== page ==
No one should doubt that Abe’s stimulus plan will boost economic growth in the short term. Currency devaluation and government deficit spending will always boost short-term growth. What is uncertain is the long-term consequences of paper money creation and unprecedented levels of government debt. One real danger is that the interest rates on government bonds rise sharply as a result of these policies. Significantly higher interest rates could make it difficult – or impossible – for the government to finance the interest expense on so much government debt. Thus far, globalization and competition from low wage countries continue to exert strong deflationary pressure in Japan. These deflationary pressures have kept interest rates low. However, if the BOJ were to achieve Abe’s 2% inflation target, it is certain that government bond yields would rise in response. Abe should therefore be careful what he wishes for.
Japan is entering its 23rd year of economic crisis. It has already wasted an enormous amount of time and money “building bridges to nowhere” to generate short-term growth. It will be interesting to see if this time really is different, to see if the money is spent in a manner that does begin to generate sustainable growth. It will also be interesting to see how much government debt Japan can accumulate before a fiscal crisis erupts. Will it be at a ratio of 250% of GDP, or something closer to 450%? Only time will tell.
Meanwhile, however, there are many important lessons the United States should learn from Japan’s multi-decade crisis and its recent decision to undertake yet another massive round of fiscal and monetary stimulus. The first is that it is very difficult for a post-bubble developed economy with a high wage structure to compete globally and generate economic growth without government stimulus.
The second lesson is that it is possible for such a country to run up government debt equivalent to (at least) 240% of GDP without provoking a fiscal crisis.
Third, the interest rates on government bonds in a post-bubble developed economy can remain extremely low despite unprecedented levels of government debt and very high annual budget deficits.
The fourth lesson for America is that a democratic society will not tolerate government austerity and recession under the above conditions, but instead will continue to vote for political parties that promise to create growth through government stimulus.
If the United Sates understands these lessons it will see that the US will follow Japan’s path of piling up more and more government debt over the next couple of decades. That is inevitable. Where the US does have a choice is on how the government will spend that money. The choices lie between spending government money randomly building bridges to nowhere and on new wars or else on spending the money based on a rational plan of investment designed to restructure the country’s credit-deformed economic structure and restore its economic greatness. The United States could increase its government debt by well over $22 trillion (from $16 trillion currently to $34 trillion) before it hit the level of government debt to GDP that Japan has today.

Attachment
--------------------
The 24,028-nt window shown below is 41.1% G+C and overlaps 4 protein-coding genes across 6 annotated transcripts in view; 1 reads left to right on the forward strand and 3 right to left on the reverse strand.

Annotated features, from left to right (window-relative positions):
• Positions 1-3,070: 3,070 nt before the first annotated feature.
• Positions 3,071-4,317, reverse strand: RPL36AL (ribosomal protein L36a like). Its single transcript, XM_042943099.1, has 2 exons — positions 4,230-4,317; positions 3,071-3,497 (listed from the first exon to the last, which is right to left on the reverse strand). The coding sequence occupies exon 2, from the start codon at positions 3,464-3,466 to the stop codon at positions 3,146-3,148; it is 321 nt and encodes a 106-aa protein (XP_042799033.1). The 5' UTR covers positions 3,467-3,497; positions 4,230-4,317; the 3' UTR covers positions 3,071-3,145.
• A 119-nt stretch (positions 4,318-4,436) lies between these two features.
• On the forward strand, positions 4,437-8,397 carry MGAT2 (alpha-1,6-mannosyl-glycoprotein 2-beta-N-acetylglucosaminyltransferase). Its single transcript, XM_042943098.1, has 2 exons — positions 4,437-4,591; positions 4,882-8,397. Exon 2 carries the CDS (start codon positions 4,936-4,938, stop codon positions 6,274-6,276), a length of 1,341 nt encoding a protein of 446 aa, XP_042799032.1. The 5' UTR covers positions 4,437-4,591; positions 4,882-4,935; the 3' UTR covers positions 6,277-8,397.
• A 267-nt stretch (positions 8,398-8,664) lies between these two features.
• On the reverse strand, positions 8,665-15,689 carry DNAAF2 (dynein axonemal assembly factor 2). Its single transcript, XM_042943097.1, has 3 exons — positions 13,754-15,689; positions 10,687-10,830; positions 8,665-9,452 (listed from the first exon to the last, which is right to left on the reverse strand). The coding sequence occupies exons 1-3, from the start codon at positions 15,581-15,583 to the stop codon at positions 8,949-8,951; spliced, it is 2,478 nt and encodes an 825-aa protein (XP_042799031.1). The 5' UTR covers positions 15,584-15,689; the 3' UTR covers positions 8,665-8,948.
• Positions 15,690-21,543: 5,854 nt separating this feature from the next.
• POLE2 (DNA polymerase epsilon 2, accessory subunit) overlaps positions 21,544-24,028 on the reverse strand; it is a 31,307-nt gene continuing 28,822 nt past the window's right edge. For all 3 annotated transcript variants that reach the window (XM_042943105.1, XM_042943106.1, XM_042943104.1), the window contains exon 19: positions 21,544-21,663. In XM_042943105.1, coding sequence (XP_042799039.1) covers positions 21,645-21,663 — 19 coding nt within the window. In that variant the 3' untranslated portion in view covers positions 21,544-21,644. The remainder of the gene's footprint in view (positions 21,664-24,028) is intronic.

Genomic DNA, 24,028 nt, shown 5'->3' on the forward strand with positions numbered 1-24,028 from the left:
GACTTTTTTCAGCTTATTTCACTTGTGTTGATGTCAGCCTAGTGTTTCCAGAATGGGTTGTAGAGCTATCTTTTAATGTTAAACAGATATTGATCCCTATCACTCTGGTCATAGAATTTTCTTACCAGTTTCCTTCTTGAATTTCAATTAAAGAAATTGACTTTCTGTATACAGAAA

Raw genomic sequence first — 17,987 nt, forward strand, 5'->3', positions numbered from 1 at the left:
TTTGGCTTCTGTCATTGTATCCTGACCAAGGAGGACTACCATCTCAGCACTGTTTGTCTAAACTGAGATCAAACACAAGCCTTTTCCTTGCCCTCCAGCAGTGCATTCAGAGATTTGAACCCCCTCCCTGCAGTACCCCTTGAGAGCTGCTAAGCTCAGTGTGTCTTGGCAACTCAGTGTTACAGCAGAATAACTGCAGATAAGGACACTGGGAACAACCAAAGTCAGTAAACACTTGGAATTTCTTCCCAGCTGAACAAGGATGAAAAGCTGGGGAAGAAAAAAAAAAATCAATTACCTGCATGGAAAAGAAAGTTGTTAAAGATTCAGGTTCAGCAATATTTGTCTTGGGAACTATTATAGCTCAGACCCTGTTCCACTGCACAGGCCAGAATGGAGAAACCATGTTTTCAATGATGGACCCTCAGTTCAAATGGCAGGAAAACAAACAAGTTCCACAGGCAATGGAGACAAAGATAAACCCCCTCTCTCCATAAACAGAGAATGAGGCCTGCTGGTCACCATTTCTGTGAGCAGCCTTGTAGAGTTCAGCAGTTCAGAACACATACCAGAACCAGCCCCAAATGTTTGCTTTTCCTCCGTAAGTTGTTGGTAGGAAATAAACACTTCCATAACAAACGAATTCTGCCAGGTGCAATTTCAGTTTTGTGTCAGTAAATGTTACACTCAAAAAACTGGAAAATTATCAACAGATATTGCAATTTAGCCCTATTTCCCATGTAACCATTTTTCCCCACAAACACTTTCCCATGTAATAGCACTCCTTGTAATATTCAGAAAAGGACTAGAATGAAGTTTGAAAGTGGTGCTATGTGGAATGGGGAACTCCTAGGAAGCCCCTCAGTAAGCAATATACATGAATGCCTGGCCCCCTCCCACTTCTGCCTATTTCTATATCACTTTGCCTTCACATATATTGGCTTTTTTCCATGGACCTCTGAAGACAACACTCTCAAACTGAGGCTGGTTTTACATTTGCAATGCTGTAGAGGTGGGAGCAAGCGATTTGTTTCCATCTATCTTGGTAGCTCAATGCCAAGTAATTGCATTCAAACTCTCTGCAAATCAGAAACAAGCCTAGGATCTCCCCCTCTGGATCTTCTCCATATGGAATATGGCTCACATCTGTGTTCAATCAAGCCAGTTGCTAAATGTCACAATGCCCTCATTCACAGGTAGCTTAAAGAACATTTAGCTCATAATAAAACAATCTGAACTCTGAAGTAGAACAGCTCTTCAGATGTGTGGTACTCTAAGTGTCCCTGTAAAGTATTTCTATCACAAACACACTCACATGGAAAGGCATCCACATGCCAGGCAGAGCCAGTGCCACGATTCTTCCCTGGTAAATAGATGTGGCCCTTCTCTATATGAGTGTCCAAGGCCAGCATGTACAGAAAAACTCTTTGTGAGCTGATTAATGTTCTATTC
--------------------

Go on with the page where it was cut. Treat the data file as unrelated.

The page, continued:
Japan’s post-bubble experience and the recent decision of the Japanese public to vote for still more government spending and monetary expansion highlights the absurdity of the current political convulsions in Washington surrounding how to avoid the self-inflicted economic calamity that will slam into the United States in 2013 if the fiscal cliff is not avoided. Members of Congress should learn from the experience of their counterparts in Japan. If they try to cut government spending, the economy will fall back into recession and they will be voted out of office and replaced by politicians who will spend more government money to stimulate the economy.
Congress and the American public need to understand that the United States government will continue to run enormous budget deficits to prevent the economy from collapsing into depression. We must decide how that money will be spent. Our options are to continue wasting the money on excessive consumption and war or to invest it in 21st Century technologies and industries so as to restructure and revitalize our economy. The first option will ultimately lead to ruin. The second option will produce many decades of increasing prosperity. This message is developed at much greater length in my most recent book, The New Depression: The Breakdown Of The Paper Money Economy.